2) Test prints – Don’t learn the hard way like I did, paying good money for prints only to discover weeks later that you really don’t like the finished product. I’ve learned to run each image through a rigorous set of test printing. I am not concerned about the cost, my prints are a reflection of my work and they must look right.

3) Paper – Are your printing on glossy or matte? Perhaps you print on canvas. Each individual printing surface has a slightly different color and each also showcases the colors differently. The sharpness of an image is affected by the kind of paper you are using. Some papers have a yellow tinge that must be accounted for in your editing. Other papers can enhance or slightly dull your colors. Your sharpening levels will be different depending on the size and kind of paper you use to print on as well.

4) Brightness – This is an extension of number one. Make sure you closely monitor the blacks in your shadows. Some printers block up shadows, rendering a darker black with less shadow detail. This is a subtlety that an artist can initially overlook caught up in the moment of enjoying his or her print. Make sure you compare the shadow detail of your physical print to that on your finished electronic file.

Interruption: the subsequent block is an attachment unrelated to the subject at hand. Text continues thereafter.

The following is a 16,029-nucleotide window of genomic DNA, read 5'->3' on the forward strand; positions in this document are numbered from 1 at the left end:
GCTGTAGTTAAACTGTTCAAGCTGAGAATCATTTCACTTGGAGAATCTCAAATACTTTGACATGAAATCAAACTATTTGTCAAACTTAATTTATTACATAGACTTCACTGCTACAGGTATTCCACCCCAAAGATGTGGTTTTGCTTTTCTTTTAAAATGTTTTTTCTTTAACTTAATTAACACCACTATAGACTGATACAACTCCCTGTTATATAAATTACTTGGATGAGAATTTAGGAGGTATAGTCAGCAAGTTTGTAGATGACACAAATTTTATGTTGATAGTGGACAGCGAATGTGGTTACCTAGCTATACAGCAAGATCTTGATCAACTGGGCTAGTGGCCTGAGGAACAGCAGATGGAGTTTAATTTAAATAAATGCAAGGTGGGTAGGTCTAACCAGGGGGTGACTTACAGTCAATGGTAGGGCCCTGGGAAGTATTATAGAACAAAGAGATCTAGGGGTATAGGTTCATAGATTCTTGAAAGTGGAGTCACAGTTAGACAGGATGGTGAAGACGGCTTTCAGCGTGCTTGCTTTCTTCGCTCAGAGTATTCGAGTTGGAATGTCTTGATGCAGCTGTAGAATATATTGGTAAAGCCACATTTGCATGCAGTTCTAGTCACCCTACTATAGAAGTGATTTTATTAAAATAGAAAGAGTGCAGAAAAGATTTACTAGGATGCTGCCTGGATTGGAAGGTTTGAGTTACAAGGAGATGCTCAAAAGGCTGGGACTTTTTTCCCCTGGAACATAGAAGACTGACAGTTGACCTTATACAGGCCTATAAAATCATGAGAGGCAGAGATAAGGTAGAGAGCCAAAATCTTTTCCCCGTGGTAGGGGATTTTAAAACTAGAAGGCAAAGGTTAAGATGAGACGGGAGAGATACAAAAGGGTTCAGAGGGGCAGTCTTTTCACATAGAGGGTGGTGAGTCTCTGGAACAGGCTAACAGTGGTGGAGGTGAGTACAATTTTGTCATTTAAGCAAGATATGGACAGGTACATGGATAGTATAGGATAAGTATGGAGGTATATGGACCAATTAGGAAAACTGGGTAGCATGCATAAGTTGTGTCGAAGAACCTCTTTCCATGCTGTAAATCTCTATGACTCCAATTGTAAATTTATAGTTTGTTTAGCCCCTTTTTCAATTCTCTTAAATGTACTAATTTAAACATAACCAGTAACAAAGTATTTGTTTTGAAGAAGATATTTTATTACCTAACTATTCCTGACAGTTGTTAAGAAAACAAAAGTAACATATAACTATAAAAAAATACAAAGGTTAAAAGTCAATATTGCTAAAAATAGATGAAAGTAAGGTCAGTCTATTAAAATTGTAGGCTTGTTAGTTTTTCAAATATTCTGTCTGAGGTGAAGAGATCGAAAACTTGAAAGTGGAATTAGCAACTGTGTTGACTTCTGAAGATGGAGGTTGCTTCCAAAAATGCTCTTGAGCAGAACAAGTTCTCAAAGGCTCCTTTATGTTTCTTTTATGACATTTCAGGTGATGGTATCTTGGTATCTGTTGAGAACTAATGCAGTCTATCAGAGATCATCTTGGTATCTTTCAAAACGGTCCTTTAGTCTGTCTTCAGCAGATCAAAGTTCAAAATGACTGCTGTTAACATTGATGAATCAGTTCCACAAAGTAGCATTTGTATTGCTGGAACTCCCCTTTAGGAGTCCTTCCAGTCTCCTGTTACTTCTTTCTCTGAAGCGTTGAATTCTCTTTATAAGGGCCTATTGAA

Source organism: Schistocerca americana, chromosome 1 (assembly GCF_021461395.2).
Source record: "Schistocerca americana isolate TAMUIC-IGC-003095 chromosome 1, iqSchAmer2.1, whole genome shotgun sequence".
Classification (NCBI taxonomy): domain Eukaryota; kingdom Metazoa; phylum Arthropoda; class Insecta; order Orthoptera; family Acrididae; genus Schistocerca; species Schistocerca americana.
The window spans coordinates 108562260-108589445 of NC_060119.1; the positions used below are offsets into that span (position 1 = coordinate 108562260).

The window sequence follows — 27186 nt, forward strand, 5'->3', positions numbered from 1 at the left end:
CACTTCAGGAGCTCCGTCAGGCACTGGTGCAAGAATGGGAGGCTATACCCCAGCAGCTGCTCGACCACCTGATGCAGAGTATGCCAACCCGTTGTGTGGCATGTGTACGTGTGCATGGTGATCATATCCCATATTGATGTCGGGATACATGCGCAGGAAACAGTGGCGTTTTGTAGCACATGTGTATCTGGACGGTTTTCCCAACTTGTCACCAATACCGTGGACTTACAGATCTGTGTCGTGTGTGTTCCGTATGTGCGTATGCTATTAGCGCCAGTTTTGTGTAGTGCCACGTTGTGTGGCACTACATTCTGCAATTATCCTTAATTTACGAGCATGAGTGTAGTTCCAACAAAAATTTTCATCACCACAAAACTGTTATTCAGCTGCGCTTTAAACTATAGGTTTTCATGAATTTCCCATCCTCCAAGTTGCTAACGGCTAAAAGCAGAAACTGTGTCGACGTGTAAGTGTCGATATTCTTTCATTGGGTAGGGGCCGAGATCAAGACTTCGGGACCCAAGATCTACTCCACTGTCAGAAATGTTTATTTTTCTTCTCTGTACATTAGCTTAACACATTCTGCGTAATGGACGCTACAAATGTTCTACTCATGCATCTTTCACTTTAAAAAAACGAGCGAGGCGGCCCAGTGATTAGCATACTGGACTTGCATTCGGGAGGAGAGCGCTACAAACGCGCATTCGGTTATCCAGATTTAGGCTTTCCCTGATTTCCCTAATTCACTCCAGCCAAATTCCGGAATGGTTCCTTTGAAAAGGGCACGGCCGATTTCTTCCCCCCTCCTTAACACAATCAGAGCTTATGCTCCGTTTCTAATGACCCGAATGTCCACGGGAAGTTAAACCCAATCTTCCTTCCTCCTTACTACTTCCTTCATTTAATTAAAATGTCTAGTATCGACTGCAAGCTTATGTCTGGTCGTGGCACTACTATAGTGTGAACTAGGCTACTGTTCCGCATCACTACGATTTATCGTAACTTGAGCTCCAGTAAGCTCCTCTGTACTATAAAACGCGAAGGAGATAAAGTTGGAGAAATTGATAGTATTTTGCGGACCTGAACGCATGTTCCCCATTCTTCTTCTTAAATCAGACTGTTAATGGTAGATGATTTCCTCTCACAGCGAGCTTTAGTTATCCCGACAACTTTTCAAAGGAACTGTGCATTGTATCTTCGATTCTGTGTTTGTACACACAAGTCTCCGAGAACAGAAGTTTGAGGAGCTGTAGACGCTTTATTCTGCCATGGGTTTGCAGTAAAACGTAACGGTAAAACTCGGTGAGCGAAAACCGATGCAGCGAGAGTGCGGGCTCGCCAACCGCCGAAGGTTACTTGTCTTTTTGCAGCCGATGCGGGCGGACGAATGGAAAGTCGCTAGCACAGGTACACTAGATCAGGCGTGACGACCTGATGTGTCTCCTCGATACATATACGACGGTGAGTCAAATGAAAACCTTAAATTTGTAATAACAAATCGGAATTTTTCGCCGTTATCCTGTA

5) Clipping – Clipping is the loss of information due to overexposure resulting in a concentrated area of pure white in your photograph.  However, clipping can occur during the editing process as well, which is what I describe here. If your print comes out slighty dark and you lighten it, you must be aware very small sections of that image that could potentially clip during this time. This is a process where you must physically scroll over every inch of your photograph to ensure its quality. Be aware that lighter colors tend to clip quicker than darker ones, so if you have an image with snow, water or even light grey rocks, these are parts of the image that can be readily affected.